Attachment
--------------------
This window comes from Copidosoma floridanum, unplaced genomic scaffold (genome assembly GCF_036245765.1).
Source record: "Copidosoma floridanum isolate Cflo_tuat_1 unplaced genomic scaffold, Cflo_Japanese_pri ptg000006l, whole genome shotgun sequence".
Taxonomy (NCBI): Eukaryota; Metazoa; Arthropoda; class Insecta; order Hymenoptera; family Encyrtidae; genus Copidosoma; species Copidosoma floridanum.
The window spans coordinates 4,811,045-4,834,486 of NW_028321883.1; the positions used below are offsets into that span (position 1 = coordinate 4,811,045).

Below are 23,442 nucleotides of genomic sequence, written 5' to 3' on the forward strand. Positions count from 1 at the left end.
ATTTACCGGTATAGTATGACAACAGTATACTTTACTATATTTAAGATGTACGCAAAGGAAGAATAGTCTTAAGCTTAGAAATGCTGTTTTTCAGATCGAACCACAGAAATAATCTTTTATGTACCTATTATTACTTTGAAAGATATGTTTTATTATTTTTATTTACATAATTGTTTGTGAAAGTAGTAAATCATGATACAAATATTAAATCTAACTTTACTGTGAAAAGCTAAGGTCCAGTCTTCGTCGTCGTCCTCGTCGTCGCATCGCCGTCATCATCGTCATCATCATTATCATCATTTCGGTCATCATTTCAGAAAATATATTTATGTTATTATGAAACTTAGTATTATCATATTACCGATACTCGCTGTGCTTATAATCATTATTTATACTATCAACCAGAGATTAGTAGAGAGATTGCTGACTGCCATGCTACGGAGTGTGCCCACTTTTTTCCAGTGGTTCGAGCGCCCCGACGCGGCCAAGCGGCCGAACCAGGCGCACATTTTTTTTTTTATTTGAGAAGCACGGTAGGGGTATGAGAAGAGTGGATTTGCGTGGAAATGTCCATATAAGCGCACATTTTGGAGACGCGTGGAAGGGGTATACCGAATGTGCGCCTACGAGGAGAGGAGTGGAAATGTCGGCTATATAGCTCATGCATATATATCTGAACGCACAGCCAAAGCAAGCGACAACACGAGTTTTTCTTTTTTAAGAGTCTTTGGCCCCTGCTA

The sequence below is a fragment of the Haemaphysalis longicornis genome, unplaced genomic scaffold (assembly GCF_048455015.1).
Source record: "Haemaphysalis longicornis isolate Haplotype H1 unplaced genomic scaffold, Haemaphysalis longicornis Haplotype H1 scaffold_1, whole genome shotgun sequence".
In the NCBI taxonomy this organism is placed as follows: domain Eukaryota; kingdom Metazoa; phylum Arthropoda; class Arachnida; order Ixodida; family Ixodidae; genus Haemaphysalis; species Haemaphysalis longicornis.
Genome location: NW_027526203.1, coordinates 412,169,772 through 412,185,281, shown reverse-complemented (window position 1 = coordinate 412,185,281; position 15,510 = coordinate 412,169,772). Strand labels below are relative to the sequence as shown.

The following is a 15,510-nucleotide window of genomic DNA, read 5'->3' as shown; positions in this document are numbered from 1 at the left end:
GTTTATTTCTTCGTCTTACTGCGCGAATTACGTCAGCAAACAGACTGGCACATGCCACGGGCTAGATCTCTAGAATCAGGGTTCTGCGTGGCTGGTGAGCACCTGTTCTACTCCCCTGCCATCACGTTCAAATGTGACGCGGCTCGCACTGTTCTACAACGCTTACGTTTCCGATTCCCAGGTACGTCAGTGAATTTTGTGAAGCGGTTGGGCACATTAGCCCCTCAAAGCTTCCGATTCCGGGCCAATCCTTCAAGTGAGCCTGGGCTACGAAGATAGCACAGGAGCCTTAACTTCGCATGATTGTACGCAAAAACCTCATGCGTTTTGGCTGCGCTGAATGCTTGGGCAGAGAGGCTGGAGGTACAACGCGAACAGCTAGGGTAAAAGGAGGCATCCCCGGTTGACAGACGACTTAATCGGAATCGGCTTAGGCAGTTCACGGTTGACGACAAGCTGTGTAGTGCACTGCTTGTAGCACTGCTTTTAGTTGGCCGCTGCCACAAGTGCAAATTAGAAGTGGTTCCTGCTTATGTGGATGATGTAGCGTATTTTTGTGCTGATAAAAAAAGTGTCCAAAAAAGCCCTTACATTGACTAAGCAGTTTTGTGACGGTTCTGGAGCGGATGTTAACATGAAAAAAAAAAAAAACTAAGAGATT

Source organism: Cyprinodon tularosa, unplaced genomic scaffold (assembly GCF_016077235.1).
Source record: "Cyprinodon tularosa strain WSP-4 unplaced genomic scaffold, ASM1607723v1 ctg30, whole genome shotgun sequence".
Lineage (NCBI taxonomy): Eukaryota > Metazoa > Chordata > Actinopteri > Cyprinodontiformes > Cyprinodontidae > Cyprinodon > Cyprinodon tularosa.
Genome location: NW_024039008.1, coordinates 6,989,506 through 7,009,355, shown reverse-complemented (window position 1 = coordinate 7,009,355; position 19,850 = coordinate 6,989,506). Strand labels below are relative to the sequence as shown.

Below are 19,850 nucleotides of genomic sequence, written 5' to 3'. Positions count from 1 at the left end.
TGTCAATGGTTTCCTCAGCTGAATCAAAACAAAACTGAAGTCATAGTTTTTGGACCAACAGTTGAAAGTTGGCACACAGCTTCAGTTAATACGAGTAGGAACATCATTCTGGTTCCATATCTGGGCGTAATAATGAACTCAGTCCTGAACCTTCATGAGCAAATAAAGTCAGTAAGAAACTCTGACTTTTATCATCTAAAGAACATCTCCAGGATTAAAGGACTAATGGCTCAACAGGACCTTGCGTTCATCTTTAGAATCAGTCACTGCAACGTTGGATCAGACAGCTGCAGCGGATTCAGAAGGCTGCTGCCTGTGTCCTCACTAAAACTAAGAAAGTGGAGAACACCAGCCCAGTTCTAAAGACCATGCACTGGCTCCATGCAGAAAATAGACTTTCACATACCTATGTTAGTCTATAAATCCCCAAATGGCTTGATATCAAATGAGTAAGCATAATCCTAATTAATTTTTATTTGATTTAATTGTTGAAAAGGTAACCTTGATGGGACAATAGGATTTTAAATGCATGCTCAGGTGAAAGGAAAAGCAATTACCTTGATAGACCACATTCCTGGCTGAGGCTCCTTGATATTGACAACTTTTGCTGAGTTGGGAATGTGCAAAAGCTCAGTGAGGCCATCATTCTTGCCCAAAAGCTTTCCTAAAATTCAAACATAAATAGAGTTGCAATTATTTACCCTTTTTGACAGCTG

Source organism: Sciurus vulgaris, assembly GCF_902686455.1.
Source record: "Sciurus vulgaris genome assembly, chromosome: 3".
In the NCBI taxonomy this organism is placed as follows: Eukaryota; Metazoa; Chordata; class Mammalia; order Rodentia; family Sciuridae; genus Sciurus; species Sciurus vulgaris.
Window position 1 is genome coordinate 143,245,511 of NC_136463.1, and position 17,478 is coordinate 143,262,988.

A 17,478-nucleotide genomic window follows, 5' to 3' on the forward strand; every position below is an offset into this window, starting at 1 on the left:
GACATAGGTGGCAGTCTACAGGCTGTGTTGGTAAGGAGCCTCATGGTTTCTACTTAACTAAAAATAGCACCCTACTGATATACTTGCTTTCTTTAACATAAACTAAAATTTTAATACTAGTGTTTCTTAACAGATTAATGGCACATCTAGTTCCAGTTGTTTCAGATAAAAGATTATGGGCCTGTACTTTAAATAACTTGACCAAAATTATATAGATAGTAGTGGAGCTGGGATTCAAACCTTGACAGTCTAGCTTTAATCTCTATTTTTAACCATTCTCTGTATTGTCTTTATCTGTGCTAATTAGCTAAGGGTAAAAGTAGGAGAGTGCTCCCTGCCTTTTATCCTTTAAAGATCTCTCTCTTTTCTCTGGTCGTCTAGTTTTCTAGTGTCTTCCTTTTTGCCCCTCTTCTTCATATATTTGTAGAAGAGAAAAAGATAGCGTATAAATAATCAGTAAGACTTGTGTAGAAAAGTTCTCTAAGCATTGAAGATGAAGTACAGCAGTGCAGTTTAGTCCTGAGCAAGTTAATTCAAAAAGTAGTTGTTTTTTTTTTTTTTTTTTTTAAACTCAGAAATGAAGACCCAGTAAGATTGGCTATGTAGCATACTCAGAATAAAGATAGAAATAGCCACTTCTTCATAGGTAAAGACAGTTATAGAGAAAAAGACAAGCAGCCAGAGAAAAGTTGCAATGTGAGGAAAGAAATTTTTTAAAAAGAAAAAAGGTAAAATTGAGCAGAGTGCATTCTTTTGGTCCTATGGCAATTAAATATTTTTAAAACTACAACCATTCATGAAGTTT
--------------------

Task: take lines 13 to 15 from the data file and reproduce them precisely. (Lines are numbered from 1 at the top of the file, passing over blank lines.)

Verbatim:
Source organism: Cyprinodon tularosa, unplaced genomic scaffold (assembly GCF_016077235.1).
Source record: "Cyprinodon tularosa strain WSP-4 unplaced genomic scaffold, ASM1607723v1 ctg30, whole genome shotgun sequence".
Lineage (NCBI taxonomy): Eukaryota > Metazoa > Chordata > Actinopteri > Cyprinodontiformes > Cyprinodontidae > Cyprinodon > Cyprinodon tularosa.